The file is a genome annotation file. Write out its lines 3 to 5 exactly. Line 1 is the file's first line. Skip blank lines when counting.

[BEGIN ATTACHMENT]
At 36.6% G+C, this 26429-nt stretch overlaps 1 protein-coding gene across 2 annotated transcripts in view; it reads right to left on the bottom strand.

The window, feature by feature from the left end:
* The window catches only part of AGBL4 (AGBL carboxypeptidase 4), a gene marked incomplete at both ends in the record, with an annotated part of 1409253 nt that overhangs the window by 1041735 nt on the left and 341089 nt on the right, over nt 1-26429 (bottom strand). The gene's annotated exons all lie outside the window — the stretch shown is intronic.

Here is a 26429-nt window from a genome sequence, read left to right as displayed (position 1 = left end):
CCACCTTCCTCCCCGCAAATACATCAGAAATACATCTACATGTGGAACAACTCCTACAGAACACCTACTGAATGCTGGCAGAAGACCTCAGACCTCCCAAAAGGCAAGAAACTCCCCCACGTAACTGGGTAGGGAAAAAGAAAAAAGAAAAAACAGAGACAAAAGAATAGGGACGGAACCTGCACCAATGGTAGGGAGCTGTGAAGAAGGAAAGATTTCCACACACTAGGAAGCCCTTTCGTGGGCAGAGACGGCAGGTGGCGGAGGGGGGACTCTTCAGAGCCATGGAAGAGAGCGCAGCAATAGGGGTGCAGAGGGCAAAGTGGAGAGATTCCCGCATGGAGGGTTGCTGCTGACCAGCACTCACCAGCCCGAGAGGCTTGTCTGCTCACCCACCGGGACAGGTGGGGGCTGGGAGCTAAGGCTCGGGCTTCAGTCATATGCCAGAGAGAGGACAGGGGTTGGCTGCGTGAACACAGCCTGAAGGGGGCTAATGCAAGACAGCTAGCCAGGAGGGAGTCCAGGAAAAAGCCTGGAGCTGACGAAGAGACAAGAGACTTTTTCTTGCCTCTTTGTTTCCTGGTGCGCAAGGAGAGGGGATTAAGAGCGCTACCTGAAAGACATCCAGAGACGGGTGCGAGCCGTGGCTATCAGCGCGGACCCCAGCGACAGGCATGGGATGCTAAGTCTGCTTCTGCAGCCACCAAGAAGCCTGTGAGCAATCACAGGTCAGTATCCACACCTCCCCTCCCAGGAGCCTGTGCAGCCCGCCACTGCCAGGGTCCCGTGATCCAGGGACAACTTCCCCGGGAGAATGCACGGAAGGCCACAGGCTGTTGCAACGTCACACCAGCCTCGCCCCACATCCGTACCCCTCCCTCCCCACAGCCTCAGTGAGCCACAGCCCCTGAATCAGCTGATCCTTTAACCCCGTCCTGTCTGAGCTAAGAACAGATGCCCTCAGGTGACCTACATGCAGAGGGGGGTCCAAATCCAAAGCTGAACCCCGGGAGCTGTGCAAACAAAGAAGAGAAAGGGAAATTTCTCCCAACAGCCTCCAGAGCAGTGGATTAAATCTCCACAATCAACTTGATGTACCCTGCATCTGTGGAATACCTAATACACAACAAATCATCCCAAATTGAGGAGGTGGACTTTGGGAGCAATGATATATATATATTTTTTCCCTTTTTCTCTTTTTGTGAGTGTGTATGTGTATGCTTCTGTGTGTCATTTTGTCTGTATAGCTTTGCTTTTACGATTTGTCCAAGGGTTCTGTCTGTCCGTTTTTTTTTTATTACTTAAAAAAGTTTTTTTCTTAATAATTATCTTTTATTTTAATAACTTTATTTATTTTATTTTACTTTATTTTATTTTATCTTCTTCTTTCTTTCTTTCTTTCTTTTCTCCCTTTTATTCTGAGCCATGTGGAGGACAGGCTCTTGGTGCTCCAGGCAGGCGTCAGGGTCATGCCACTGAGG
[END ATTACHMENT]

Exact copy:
* The window catches only part of AGBL4 (AGBL carboxypeptidase 4), a gene marked incomplete at both ends in the record, with an annotated part of 1409253 nt that overhangs the window by 1041735 nt on the left and 341089 nt on the right, over nt 1-26429 (bottom strand). The gene's annotated exons all lie outside the window — the stretch shown is intronic.

Here is a 26429-nt window from a genome sequence, read left to right as displayed (position 1 = left end):
CCACCTTCCTCCCCGCAAATACATCAGAAATACATCTACATGTGGAACAACTCCTACAGAACACCTACTGAATGCTGGCAGAAGACCTCAGACCTCCCAAAAGGCAAGAAACTCCCCCACGTAACTGGGTAGGGAAAAAGAAAAAAGAAAAAACAGAGACAAAAGAATAGGGACGGAACCTGCACCAATGGTAGGGAGCTGTGAAGAAGGAAAGATTTCCACACACTAGGAAGCCCTTTCGTGGGCAGAGACGGCAGGTGGCGGAGGGGGGACTCTTCAGAGCCATGGAAGAGAGCGCAGCAATAGGGGTGCAGAGGGCAAAGTGGAGAGATTCCCGCATGGAGGGTTGCTGCTGACCAGCACTCACCAGCCCGAGAGGCTTGTCTGCTCACCCACCGGGACAGGTGGGGGCTGGGAGCTAAGGCTCGGGCTTCAGTCATATGCCAGAGAGAGGACAGGGGTTGGCTGCGTGAACACAGCCTGAAGGGGGCTAATGCAAGACAGCTAGCCAGGAGGGAGTCCAGGAAAAAGCCTGGAGCTGACGAAGAGACAAGAGACTTTTTCTTGCCTCTTTGTTTCCTGGTGCGCAAGGAGAGGGGATTAAGAGCGCTACCTGAAAGACATCCAGAGACGGGTGCGAGCCGTGGCTATCAGCGCGGACCCCAGCGACAGGCATGGGATGCTAAGTCTGCTTCTGCAGCCACCAAGAAGCCTGTGAGCAATCACAGGTCAGTATCCACACCTCCCCTCCCAGGAGCCTGTGCAGCCCGCCACTGCCAGGGTCCCGTGATCCAGGGACAACTTCCCCGGGAGAATGCACGGAAGGCCACAGGCTGTTGCAACGTCACACCAGCCTCGCCCCACATCCGTACCCCTCCCTCCCCACAGCCTCAGTGAGCCACAGCCCCTGAATCAGCTGATCCTTTAACCCCGTCCTGTCTGAGCTAAGAACAGATGCCCTCAGGTGACCTACATGCAGAGGGGGGTCCAAATCCAAAGCTGAACCCCGGGAGCTGTGCAAACAAAGAAGAGAAAGGGAAATTTCTCCCAACAGCCTCCAGAGCAGTGGATTAAATCTCCACAATCAACTTGATGTACCCTGCATCTGTGGAATACCTAATACACAACAAATCATCCCAAATTGAGGAGGTGGACTTTGGGAGCAATGATATATATATATTTTTTCCCTTTTTCTCTTTTTGTGAGTGTGTATGTGTATGCTTCTGTGTGTCATTTTGTCTGTATAGCTTTGCTTTTACGATTTGTCCAAGGGTTCTGTCTGTCCGTTTTTTTTTTATTACTTAAAAAAGTTTTTTTCTTAATAATTATCTTTTATTTTAATAACTTTATTTATTTTATTTTACTTTATTTTATTTTATCTTCTTCTTTCTTTCTTTCTTTCTTTTCTCCCTTTTATTCTGAGCCATGTGGAGGACAGGCTCTTGGTGCTCCAGGCAGGCGTCAGGGTCATGCCACTGAGG